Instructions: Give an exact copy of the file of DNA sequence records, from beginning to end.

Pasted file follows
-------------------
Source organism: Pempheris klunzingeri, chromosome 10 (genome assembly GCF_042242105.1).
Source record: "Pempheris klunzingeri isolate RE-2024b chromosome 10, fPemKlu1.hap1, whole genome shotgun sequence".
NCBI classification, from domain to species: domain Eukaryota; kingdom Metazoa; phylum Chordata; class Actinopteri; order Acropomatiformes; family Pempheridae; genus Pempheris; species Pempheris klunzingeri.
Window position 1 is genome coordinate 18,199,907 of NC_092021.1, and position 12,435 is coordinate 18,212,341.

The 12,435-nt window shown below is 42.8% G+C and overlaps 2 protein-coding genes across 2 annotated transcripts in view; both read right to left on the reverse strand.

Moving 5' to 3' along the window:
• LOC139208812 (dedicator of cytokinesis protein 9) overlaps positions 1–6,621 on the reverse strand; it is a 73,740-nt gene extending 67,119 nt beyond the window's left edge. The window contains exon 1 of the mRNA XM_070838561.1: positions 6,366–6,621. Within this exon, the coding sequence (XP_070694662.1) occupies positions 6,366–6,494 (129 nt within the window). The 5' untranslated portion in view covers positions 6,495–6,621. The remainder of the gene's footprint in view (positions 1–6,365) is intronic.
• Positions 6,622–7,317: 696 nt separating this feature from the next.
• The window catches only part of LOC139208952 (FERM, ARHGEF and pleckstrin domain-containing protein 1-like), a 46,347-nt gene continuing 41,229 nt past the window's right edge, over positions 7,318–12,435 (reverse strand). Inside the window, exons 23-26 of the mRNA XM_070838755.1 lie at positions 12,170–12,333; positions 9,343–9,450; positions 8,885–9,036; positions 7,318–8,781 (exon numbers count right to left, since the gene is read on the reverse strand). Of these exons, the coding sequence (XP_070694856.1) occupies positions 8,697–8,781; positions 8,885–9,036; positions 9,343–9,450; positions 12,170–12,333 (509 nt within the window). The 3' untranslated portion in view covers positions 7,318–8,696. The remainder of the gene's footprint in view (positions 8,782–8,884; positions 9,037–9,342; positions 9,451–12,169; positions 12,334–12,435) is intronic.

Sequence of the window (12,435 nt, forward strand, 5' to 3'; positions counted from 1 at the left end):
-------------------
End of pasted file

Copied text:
Source organism: Pempheris klunzingeri, chromosome 10 (genome assembly GCF_042242105.1).
Source record: "Pempheris klunzingeri isolate RE-2024b chromosome 10, fPemKlu1.hap1, whole genome shotgun sequence".
NCBI classification, from domain to species: domain Eukaryota; kingdom Metazoa; phylum Chordata; class Actinopteri; order Acropomatiformes; family Pempheridae; genus Pempheris; species Pempheris klunzingeri.
Window position 1 is genome coordinate 18,199,907 of NC_092021.1, and position 12,435 is coordinate 18,212,341.

The 12,435-nt window shown below is 42.8% G+C and overlaps 2 protein-coding genes across 2 annotated transcripts in view; both read right to left on the reverse strand.

Moving 5' to 3' along the window:
• LOC139208812 (dedicator of cytokinesis protein 9) overlaps positions 1–6,621 on the reverse strand; it is a 73,740-nt gene extending 67,119 nt beyond the window's left edge. The window contains exon 1 of the mRNA XM_070838561.1: positions 6,366–6,621. Within this exon, the coding sequence (XP_070694662.1) occupies positions 6,366–6,494 (129 nt within the window). The 5' untranslated portion in view covers positions 6,495–6,621. The remainder of the gene's footprint in view (positions 1–6,365) is intronic.
• Positions 6,622–7,317: 696 nt separating this feature from the next.
• The window catches only part of LOC139208952 (FERM, ARHGEF and pleckstrin domain-containing protein 1-like), a 46,347-nt gene continuing 41,229 nt past the window's right edge, over positions 7,318–12,435 (reverse strand). Inside the window, exons 23-26 of the mRNA XM_070838755.1 lie at positions 12,170–12,333; positions 9,343–9,450; positions 8,885–9,036; positions 7,318–8,781 (exon numbers count right to left, since the gene is read on the reverse strand). Of these exons, the coding sequence (XP_070694856.1) occupies positions 8,697–8,781; positions 8,885–9,036; positions 9,343–9,450; positions 12,170–12,333 (509 nt within the window). The 3' untranslated portion in view covers positions 7,318–8,696. The remainder of the gene's footprint in view (positions 8,782–8,884; positions 9,037–9,342; positions 9,451–12,169; positions 12,334–12,435) is intronic.

Sequence of the window (12,435 nt, forward strand, 5' to 3'; positions counted from 1 at the left end):